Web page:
One of the stranger aspects of the current round of the interminable Israeli-Palestinian peace talks is the reported idea that the U.S. is considering releasing Jonathan Pollard as an inducement to keep the Israeli government at the peace table for a few more months. Pollard is an American Jew who was an intelligence analyst for the Pentagon in the 1980s before he was caught passing highly classified material to Israel and sentenced to life imprisonment. There are many layers to this strange story.
First, if it takes the release of a spy to keep Israel at the peace table, one wonders what kind of peace process we are talking about here. Surely if the Netanyahu government saw peace as a national interest, it would stay at the table for its own sake. That Secretary of State Kerry would consider this says more about how desperate he is to keep the process going than about how desperate Israel is for peace.
A dangerous precedent could be set here: if one betrays one’s country for a cause one genuinely believes in, should one receive a lesser sentence?
Second, Pollard’s case exemplifies the deeper layers of the U.S.-Israel relationship—those which go on below the eternal declarations of unshakeable friendship and common aims. In fact, it is a sometimes stormy relationship, marked by mistrust as much as by friendship. The U.S. provides Israel with billions every year; ensures that it has the most feared military in the region; turns a blind eye to Israeli proliferation; and routinely deploys its veto to shield Israel from censure by the UN Security Council. And in return, America gets an ally who eagerly accepts a walk-in spy like Pollard and pays him handsomely to betray U.S. secrets. It gets an ally who is willing to extract this kind of concession in return for agreeing to keep talking to the Palestinians, knowing that the failure of the peace process would deal a blow to U.S. diplomacy in the region—but who seems to have no intention of making the kinds of concessions that would actually be required to make peace. With friends like these…. (Stephen Harper, take note.)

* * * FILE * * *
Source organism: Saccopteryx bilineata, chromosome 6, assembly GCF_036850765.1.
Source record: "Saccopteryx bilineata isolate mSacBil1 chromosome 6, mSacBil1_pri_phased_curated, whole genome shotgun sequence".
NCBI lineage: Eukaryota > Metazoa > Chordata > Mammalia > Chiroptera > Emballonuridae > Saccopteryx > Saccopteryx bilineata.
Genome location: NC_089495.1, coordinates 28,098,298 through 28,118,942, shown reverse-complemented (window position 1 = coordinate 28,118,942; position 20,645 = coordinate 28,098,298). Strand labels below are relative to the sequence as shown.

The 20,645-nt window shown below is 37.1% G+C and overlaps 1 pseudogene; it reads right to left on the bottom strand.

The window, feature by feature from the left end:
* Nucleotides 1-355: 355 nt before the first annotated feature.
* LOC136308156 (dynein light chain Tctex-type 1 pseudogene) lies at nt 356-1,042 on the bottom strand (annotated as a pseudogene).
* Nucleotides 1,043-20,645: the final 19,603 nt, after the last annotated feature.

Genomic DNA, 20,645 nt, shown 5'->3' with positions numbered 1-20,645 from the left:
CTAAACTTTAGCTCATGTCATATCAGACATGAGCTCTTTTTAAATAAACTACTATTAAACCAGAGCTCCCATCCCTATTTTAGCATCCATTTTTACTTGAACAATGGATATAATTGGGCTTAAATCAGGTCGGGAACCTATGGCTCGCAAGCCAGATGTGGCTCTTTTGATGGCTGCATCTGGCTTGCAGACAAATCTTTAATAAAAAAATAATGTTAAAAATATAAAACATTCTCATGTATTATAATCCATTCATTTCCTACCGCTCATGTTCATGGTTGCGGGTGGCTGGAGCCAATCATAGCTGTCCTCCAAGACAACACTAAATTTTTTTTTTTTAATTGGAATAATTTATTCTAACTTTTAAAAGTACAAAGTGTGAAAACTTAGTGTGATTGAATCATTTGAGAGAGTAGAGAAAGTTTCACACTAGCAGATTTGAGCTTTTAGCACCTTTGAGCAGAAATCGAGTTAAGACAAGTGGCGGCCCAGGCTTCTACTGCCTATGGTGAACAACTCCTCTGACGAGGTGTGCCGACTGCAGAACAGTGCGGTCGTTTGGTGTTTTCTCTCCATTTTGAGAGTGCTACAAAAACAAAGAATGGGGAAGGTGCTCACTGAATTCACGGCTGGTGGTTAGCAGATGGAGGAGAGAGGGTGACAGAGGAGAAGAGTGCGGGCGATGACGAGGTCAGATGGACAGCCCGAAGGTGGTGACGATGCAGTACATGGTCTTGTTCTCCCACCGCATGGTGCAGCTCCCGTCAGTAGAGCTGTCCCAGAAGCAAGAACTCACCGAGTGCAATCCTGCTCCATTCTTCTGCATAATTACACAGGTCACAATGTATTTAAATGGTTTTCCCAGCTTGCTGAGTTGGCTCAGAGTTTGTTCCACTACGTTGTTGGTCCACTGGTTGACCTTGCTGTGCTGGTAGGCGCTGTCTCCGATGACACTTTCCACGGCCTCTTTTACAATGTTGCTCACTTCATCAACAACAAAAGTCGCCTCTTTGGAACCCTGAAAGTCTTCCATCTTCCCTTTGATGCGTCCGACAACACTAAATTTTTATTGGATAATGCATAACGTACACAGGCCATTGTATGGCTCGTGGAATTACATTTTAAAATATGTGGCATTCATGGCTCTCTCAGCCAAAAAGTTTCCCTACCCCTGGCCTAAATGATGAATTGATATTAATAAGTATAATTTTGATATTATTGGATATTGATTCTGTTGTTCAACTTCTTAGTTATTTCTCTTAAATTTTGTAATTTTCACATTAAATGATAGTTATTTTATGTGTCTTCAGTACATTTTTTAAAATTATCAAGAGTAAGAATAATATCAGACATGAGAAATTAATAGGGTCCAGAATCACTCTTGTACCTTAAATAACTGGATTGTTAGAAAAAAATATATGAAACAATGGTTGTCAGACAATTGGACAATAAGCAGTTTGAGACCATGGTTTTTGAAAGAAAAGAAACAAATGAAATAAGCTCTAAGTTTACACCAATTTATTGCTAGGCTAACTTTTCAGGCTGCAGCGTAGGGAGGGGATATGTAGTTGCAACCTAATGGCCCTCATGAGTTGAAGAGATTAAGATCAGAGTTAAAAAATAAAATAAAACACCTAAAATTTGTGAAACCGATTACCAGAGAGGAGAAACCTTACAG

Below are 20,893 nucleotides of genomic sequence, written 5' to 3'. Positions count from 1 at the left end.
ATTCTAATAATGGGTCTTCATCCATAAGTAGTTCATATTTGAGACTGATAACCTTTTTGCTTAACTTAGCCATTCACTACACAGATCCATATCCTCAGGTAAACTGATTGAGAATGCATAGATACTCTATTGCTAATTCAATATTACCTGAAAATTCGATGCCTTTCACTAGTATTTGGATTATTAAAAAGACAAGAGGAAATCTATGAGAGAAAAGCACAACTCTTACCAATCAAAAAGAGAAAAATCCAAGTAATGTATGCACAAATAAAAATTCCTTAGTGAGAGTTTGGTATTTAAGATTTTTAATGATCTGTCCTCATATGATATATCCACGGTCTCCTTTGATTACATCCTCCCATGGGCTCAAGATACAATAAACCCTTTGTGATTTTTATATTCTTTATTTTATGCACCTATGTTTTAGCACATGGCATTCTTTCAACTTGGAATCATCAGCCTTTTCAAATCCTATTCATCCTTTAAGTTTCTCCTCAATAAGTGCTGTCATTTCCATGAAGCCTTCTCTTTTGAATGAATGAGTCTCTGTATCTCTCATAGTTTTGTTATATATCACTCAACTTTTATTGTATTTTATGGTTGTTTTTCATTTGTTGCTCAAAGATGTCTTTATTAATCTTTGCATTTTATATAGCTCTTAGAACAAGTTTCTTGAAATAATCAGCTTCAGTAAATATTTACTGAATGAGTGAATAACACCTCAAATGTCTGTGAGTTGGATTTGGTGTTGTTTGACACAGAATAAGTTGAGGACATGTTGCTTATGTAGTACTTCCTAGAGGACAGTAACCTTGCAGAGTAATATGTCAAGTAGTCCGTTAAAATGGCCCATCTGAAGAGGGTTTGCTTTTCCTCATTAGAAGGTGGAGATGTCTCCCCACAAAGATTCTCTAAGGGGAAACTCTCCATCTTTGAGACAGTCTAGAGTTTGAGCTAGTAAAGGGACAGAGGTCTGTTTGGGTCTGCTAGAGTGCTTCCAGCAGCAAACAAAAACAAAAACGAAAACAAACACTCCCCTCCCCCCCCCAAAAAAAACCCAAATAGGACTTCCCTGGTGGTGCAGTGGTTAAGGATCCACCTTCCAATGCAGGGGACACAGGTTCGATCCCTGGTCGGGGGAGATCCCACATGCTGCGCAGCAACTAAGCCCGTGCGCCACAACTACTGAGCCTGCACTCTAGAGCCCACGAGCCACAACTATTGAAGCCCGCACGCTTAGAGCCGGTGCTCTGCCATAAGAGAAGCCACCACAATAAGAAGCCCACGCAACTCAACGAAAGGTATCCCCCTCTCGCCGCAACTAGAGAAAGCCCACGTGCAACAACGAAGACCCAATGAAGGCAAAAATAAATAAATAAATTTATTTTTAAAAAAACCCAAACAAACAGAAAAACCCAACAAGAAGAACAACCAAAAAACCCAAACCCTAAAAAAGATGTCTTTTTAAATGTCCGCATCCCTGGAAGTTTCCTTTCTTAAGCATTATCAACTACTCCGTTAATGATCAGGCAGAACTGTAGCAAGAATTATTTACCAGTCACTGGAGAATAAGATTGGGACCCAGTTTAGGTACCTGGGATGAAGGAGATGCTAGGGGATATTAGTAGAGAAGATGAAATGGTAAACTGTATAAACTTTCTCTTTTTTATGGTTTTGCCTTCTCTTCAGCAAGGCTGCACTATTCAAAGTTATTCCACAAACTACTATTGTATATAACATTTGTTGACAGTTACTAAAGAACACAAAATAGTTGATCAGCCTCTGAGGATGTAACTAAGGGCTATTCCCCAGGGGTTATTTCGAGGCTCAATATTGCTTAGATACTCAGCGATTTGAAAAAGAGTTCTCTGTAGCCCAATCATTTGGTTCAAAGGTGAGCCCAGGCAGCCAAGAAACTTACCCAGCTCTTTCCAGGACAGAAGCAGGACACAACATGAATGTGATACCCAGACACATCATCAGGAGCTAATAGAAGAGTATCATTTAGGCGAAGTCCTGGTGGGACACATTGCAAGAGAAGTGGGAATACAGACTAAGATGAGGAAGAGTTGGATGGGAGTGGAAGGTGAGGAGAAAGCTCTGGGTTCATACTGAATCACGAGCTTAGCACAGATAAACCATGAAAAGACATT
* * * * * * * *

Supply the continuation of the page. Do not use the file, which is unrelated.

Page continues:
But the Pollard case rarely gets mentioned publicly in the U.S. There are fears that if the U.S. public were too aware of this, difficult questions might be asked among the broader body politic. Better to let this sleeping dog lie. One of the fears surrounding his possible release is that he would go to live out his life in Israel (which granted him citizenship and asylum after he had been caught and imprisoned), and would get a very public hero’s welcome upon arrival. That might raise some difficult questions on main street America.
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Third, the Pollard case cuts to the heart of the difficult matter of the loyalties of American Jews. After Pollard was arrested, many U.S. Jews occupying sensitive positions in the U.S. bureaucracy felt a chill in terms of whether they would be granted high-level security clearances. Interviewed in the New York Times this week, former senior officials such as Dan Kurtzer and Dennis Ross—both American Jews with impeccable records of dedicated service to their country—recalled that in the years after Pollard, they were scrutinised with extra care before being granted clearances. Many American Jews I know in the U.S. security and diplomatic establishment are adamant (in private) that Pollard should stay in jail.
And yet, many elements of the larger American Jewish community have campaigned for his release for years, as has the Israeli government itself. They note that Pollard spied for a friend, rather than an enemy. But this raises hard questions about whether it is possible to discriminate between different kinds of treachery—not to mention about what a ‘friend’ was doing spying on the U.S. in the first place. A dangerous precedent could be set here: if one betrays one’s country for a cause one genuinely believes in, should one receive a lesser sentence? America’s intelligence community is adamant that Pollard should remain in jail precisely because they fear such a precedent being set.
Let’s be realistic: if Pollard had spied on behalf of any other country, would we even be talking about this? If he were an American of Russian or Chinese descent who had passed highly classified material to Moscow or Beijing, would there be a campaign for his release? Would his freedom be on the table to induce Moscow or Beijing to do something that they should want to do anyway?
This entire discussion is surreal on so many levels. Pollard betrayed his country and he knew full well what he was doing. He should rot in prison where he belongs, and American Jews should be the first to demand that he stay there.